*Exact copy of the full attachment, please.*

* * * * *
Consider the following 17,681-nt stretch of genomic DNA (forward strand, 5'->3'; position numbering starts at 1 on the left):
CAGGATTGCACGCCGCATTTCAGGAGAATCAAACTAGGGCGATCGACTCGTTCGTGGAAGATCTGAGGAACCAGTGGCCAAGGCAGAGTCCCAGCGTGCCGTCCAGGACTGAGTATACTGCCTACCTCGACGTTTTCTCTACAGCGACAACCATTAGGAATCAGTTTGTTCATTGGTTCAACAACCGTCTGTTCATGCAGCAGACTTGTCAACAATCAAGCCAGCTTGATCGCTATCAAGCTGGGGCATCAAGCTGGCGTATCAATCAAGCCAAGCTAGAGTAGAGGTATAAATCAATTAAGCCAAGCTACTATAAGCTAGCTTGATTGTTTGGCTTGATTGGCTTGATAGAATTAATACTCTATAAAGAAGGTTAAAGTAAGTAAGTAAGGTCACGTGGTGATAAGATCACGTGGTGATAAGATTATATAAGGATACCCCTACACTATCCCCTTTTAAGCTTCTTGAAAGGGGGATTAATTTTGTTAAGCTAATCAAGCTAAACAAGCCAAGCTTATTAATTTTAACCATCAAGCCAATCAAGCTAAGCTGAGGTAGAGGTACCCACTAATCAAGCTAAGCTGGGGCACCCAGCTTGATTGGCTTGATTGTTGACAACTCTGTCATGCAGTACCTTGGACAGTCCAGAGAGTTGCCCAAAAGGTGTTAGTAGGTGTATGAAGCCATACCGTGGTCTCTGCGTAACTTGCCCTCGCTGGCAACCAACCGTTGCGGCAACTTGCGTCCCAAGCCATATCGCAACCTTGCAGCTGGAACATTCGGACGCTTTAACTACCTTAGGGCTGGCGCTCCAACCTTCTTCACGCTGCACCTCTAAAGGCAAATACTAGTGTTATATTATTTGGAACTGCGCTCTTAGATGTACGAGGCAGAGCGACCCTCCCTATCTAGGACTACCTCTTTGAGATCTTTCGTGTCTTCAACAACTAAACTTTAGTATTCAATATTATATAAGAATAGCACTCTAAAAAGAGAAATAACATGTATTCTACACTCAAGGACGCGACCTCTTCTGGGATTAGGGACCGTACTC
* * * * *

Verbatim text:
Consider the following 17,681-nt stretch of genomic DNA (forward strand, 5'->3'; position numbering starts at 1 on the left):
CAGGATTGCACGCCGCATTTCAGGAGAATCAAACTAGGGCGATCGACTCGTTCGTGGAAGATCTGAGGAACCAGTGGCCAAGGCAGAGTCCCAGCGTGCCGTCCAGGACTGAGTATACTGCCTACCTCGACGTTTTCTCTACAGCGACAACCATTAGGAATCAGTTTGTTCATTGGTTCAACAACCGTCTGTTCATGCAGCAGACTTGTCAACAATCAAGCCAGCTTGATCGCTATCAAGCTGGGGCATCAAGCTGGCGTATCAATCAAGCCAAGCTAGAGTAGAGGTATAAATCAATTAAGCCAAGCTACTATAAGCTAGCTTGATTGTTTGGCTTGATTGGCTTGATAGAATTAATACTCTATAAAGAAGGTTAAAGTAAGTAAGTAAGGTCACGTGGTGATAAGATCACGTGGTGATAAGATTATATAAGGATACCCCTACACTATCCCCTTTTAAGCTTCTTGAAAGGGGGATTAATTTTGTTAAGCTAATCAAGCTAAACAAGCCAAGCTTATTAATTTTAACCATCAAGCCAATCAAGCTAAGCTGAGGTAGAGGTACCCACTAATCAAGCTAAGCTGGGGCACCCAGCTTGATTGGCTTGATTGTTGACAACTCTGTCATGCAGTACCTTGGACAGTCCAGAGAGTTGCCCAAAAGGTGTTAGTAGGTGTATGAAGCCATACCGTGGTCTCTGCGTAACTTGCCCTCGCTGGCAACCAACCGTTGCGGCAACTTGCGTCCCAAGCCATATCGCAACCTTGCAGCTGGAACATTCGGACGCTTTAACTACCTTAGGGCTGGCGCTCCAACCTTCTTCACGCTGCACCTCTAAAGGCAAATACTAGTGTTATATTATTTGGAACTGCGCTCTTAGATGTACGAGGCAGAGCGACCCTCCCTATCTAGGACTACCTCTTTGAGATCTTTCGTGTCTTCAACAACTAAACTTTAGTATTCAATATTATATAAGAATAGCACTCTAAAAAGAGAAATAACATGTATTCTACACTCAAGGACGCGACCTCTTCTGGGATTAGGGACCGTACTC